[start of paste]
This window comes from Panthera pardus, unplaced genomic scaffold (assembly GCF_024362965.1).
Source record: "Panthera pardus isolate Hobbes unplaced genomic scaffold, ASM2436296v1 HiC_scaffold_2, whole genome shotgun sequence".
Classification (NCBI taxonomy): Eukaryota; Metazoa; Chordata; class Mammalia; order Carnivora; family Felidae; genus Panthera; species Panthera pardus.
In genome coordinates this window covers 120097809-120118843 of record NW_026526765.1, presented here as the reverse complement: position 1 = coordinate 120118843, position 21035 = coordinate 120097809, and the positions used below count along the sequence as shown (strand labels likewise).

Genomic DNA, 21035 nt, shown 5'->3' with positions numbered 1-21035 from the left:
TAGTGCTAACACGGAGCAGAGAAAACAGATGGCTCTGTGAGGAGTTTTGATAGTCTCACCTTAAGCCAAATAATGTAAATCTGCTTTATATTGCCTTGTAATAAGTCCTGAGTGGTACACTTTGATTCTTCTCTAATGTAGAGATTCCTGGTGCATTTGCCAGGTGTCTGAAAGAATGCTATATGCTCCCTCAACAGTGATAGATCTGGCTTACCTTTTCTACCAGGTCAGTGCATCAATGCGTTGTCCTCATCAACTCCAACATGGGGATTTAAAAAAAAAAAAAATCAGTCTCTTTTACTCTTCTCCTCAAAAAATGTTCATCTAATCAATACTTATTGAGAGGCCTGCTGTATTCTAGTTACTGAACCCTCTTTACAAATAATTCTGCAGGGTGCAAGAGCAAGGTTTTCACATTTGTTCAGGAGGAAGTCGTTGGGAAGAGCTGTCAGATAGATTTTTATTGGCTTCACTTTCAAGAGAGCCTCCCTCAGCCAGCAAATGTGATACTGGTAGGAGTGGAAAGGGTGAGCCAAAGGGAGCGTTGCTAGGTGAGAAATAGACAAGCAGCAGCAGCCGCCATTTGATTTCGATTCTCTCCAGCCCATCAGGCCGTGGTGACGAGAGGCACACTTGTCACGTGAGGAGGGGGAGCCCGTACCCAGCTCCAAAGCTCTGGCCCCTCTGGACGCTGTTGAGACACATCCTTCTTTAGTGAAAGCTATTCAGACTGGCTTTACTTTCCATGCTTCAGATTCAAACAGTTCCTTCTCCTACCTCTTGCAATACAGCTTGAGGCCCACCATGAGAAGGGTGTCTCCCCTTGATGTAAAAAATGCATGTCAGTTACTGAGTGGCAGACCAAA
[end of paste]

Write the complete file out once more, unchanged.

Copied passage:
This window comes from Panthera pardus, unplaced genomic scaffold (assembly GCF_024362965.1).
Source record: "Panthera pardus isolate Hobbes unplaced genomic scaffold, ASM2436296v1 HiC_scaffold_2, whole genome shotgun sequence".
Classification (NCBI taxonomy): Eukaryota; Metazoa; Chordata; class Mammalia; order Carnivora; family Felidae; genus Panthera; species Panthera pardus.
In genome coordinates this window covers 120097809-120118843 of record NW_026526765.1, presented here as the reverse complement: position 1 = coordinate 120118843, position 21035 = coordinate 120097809, and the positions used below count along the sequence as shown (strand labels likewise).

Genomic DNA, 21035 nt, shown 5'->3' with positions numbered 1-21035 from the left:
TAGTGCTAACACGGAGCAGAGAAAACAGATGGCTCTGTGAGGAGTTTTGATAGTCTCACCTTAAGCCAAATAATGTAAATCTGCTTTATATTGCCTTGTAATAAGTCCTGAGTGGTACACTTTGATTCTTCTCTAATGTAGAGATTCCTGGTGCATTTGCCAGGTGTCTGAAAGAATGCTATATGCTCCCTCAACAGTGATAGATCTGGCTTACCTTTTCTACCAGGTCAGTGCATCAATGCGTTGTCCTCATCAACTCCAACATGGGGATTTAAAAAAAAAAAAAATCAGTCTCTTTTACTCTTCTCCTCAAAAAATGTTCATCTAATCAATACTTATTGAGAGGCCTGCTGTATTCTAGTTACTGAACCCTCTTTACAAATAATTCTGCAGGGTGCAAGAGCAAGGTTTTCACATTTGTTCAGGAGGAAGTCGTTGGGAAGAGCTGTCAGATAGATTTTTATTGGCTTCACTTTCAAGAGAGCCTCCCTCAGCCAGCAAATGTGATACTGGTAGGAGTGGAAAGGGTGAGCCAAAGGGAGCGTTGCTAGGTGAGAAATAGACAAGCAGCAGCAGCCGCCATTTGATTTCGATTCTCTCCAGCCCATCAGGCCGTGGTGACGAGAGGCACACTTGTCACGTGAGGAGGGGGAGCCCGTACCCAGCTCCAAAGCTCTGGCCCCTCTGGACGCTGTTGAGACACATCCTTCTTTAGTGAAAGCTATTCAGACTGGCTTTACTTTCCATGCTTCAGATTCAAACAGTTCCTTCTCCTACCTCTTGCAATACAGCTTGAGGCCCACCATGAGAAGGGTGTCTCCCCTTGATGTAAAAAATGCATGTCAGTTACTGAGTGGCAGACCAAA